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The last 12 months has seen a massive change in the Australian drinks sector as the major companies have moved into new areas and pursued deals that have set the standard in the global drinks industry. But the second tier of producers, a vast army of small and medium sized wine producers for the most part, have struggled and analysts expect the next year to be one of consolidation. Just-drinks thought it would be a good opportunity to examine the state of the Australian drinks industry.

First up the brewers, then the wine makers and finally the candidates for consolidation.


As the major drinks business in Australia all eyes have been on Fosters following the impressive acquisition of California-based Beringer Wines. The deal has been a significant change in direction for Fosters, realigning the company towards future growth in wine sales and away from its traditional but mature brewing business. Investors have on the whole been happy to see the shift although concerns have been raised over the company's 100% debt gearing - even after a lightning capital raising exercise last month that generated A$350m overnight.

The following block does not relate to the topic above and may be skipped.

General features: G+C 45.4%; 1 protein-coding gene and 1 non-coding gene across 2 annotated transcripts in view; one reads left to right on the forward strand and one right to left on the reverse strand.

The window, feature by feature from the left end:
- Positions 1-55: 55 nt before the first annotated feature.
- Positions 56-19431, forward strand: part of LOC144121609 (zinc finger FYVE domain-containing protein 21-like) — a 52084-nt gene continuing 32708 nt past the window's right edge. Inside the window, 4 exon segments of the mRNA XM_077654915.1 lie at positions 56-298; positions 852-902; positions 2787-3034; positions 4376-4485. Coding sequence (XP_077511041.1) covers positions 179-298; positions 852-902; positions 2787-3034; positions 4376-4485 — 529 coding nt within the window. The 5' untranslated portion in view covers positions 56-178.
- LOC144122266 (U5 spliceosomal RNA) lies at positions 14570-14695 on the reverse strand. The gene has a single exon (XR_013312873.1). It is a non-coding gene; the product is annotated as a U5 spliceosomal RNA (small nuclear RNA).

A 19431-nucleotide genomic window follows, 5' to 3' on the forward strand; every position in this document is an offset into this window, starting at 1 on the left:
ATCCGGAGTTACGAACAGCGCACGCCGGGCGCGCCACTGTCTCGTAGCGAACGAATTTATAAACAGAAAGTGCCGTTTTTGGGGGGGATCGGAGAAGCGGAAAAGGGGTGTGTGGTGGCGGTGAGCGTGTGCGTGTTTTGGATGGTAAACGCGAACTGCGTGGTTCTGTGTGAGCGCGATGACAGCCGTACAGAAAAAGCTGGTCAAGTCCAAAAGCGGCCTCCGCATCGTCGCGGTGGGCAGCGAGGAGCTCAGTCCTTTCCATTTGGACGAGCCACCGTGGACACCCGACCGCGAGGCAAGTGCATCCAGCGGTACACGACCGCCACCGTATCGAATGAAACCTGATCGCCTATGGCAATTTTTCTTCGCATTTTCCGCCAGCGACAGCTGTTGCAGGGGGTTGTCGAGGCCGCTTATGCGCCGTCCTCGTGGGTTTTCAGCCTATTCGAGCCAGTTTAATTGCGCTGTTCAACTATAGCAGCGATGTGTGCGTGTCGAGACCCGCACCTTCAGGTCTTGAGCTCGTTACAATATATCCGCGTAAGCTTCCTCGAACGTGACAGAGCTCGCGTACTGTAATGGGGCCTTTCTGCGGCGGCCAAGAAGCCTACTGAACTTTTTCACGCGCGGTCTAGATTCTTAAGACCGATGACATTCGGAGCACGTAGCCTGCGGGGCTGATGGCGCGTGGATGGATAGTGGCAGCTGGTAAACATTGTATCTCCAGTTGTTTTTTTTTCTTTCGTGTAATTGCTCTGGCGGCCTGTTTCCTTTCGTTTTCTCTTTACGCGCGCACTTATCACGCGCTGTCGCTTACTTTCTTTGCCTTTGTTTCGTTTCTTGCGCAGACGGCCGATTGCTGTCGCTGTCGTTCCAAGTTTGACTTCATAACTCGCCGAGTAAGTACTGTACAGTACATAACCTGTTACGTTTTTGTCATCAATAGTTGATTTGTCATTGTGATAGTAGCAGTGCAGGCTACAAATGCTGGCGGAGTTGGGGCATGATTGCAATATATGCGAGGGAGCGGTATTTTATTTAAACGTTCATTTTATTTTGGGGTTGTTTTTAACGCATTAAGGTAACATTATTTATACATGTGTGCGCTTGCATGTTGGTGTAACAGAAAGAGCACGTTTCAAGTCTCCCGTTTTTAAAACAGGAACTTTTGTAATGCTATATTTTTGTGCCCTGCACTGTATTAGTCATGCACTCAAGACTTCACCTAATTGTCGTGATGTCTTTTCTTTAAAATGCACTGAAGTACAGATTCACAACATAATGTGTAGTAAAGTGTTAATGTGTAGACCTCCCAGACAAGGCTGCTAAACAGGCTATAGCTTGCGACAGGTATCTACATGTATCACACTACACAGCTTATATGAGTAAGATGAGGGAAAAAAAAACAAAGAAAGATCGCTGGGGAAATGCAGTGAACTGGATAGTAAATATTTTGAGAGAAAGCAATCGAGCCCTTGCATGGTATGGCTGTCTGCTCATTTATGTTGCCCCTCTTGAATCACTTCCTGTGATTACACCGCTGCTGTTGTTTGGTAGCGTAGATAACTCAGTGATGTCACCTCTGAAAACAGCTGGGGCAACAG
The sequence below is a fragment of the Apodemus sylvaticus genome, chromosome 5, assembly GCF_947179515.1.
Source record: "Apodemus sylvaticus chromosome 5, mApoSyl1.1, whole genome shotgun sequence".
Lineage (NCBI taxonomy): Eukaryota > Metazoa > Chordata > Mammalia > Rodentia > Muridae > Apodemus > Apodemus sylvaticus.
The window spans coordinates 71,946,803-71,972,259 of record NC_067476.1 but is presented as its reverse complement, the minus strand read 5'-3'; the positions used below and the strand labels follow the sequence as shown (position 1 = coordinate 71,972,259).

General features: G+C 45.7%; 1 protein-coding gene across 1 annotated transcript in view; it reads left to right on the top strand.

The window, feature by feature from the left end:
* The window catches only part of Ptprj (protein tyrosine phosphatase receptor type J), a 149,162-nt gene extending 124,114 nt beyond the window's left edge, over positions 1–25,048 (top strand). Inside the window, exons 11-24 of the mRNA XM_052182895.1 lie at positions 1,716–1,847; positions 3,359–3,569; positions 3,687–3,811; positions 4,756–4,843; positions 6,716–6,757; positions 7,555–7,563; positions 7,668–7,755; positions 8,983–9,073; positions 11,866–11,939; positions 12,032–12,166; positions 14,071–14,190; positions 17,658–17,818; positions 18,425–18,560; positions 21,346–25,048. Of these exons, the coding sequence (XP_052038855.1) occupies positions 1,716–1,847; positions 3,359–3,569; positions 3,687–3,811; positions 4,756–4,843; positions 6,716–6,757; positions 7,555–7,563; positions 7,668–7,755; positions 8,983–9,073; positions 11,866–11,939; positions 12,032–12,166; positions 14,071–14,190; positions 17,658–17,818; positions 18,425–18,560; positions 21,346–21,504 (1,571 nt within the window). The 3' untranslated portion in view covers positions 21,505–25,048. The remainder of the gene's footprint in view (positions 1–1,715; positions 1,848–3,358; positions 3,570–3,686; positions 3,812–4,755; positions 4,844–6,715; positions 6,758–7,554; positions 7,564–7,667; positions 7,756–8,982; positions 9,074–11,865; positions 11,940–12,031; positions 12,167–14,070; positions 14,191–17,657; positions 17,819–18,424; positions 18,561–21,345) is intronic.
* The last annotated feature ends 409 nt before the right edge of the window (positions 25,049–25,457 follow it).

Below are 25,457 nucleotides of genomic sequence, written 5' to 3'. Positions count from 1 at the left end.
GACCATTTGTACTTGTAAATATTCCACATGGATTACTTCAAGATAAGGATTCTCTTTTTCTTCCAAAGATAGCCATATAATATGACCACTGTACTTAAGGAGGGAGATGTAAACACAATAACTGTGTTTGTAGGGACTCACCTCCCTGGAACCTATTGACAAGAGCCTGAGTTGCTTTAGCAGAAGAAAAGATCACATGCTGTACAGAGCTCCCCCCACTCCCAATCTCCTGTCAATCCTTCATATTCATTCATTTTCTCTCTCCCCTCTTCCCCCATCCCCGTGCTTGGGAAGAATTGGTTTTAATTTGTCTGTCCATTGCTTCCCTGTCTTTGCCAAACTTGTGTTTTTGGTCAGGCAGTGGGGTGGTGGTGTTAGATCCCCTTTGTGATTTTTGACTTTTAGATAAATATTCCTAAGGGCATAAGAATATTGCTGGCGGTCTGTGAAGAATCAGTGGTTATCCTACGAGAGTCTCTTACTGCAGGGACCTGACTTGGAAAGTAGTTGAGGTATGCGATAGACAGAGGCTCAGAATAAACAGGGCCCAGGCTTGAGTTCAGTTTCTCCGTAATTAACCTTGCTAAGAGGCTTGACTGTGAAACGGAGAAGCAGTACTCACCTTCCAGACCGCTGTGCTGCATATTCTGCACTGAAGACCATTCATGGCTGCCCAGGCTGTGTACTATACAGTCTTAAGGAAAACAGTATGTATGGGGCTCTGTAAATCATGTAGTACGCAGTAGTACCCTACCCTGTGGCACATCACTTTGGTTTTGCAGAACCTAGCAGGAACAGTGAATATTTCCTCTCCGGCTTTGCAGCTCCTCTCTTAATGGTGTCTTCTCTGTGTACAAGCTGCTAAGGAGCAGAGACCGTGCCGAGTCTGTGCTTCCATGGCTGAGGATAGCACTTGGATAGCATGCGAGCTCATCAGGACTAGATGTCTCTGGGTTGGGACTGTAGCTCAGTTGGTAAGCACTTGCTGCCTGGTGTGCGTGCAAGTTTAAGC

But Fosters shows no sign of sitting back having made the Beringer deal and has followed up with minor acquisitions including A$35m for US wine merchandise group International Wines Accessories, A$33m for Italian wine group Castello di Gabbiano and A$9.3m for 51% of new Zealand's Matua Valley. While none of these deals comes close to Beringer analysts seem happy to see the Melbourne-based company consolidating its position in the wine industry.

The share price has also performed reasonably rising from A$4.66 last August to around A$5.35, although it has dropped as low as A$4 and been as high as $5.77. Fosters faced the same problems as any brewer in an established market; flat sales in a mature market. It embarked on its wine strategy with the over-the-top purchase of Mildara and then Cellarmaster and for the last couple of years these acquisitions provided the type of earnings growth Foster's shareholders were looking for. Looking for even better earnings growth Fosters pursued Beringer and that deal has provided plenty of growth over the past year and is likely, analysts believe, to look attractive through 2002 as well.